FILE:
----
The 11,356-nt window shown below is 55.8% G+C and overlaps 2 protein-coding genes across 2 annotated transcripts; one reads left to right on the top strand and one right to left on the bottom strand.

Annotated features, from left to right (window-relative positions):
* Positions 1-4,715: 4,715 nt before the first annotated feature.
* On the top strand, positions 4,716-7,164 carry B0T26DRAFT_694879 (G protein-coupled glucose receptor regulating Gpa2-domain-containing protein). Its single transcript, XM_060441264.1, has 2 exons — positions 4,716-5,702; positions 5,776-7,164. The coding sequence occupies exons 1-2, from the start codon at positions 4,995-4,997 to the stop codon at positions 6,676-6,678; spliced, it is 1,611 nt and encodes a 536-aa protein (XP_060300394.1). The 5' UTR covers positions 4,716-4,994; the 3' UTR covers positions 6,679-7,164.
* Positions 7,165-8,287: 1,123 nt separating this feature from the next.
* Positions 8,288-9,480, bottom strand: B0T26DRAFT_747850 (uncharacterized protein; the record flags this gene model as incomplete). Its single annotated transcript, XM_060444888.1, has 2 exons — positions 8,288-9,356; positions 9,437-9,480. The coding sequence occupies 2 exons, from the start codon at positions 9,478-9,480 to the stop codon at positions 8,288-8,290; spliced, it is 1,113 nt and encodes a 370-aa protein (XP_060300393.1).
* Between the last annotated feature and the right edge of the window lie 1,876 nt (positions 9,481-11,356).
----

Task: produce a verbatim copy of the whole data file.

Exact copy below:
The 11,356-nt window shown below is 55.8% G+C and overlaps 2 protein-coding genes across 2 annotated transcripts; one reads left to right on the top strand and one right to left on the bottom strand.

Annotated features, from left to right (window-relative positions):
* Positions 1-4,715: 4,715 nt before the first annotated feature.
* On the top strand, positions 4,716-7,164 carry B0T26DRAFT_694879 (G protein-coupled glucose receptor regulating Gpa2-domain-containing protein). Its single transcript, XM_060441264.1, has 2 exons — positions 4,716-5,702; positions 5,776-7,164. The coding sequence occupies exons 1-2, from the start codon at positions 4,995-4,997 to the stop codon at positions 6,676-6,678; spliced, it is 1,611 nt and encodes a 536-aa protein (XP_060300394.1). The 5' UTR covers positions 4,716-4,994; the 3' UTR covers positions 6,679-7,164.
* Positions 7,165-8,287: 1,123 nt separating this feature from the next.
* Positions 8,288-9,480, bottom strand: B0T26DRAFT_747850 (uncharacterized protein; the record flags this gene model as incomplete). Its single annotated transcript, XM_060444888.1, has 2 exons — positions 8,288-9,356; positions 9,437-9,480. The coding sequence occupies 2 exons, from the start codon at positions 9,478-9,480 to the stop codon at positions 8,288-8,290; spliced, it is 1,113 nt and encodes a 370-aa protein (XP_060300393.1).
* Between the last annotated feature and the right edge of the window lie 1,876 nt (positions 9,481-11,356).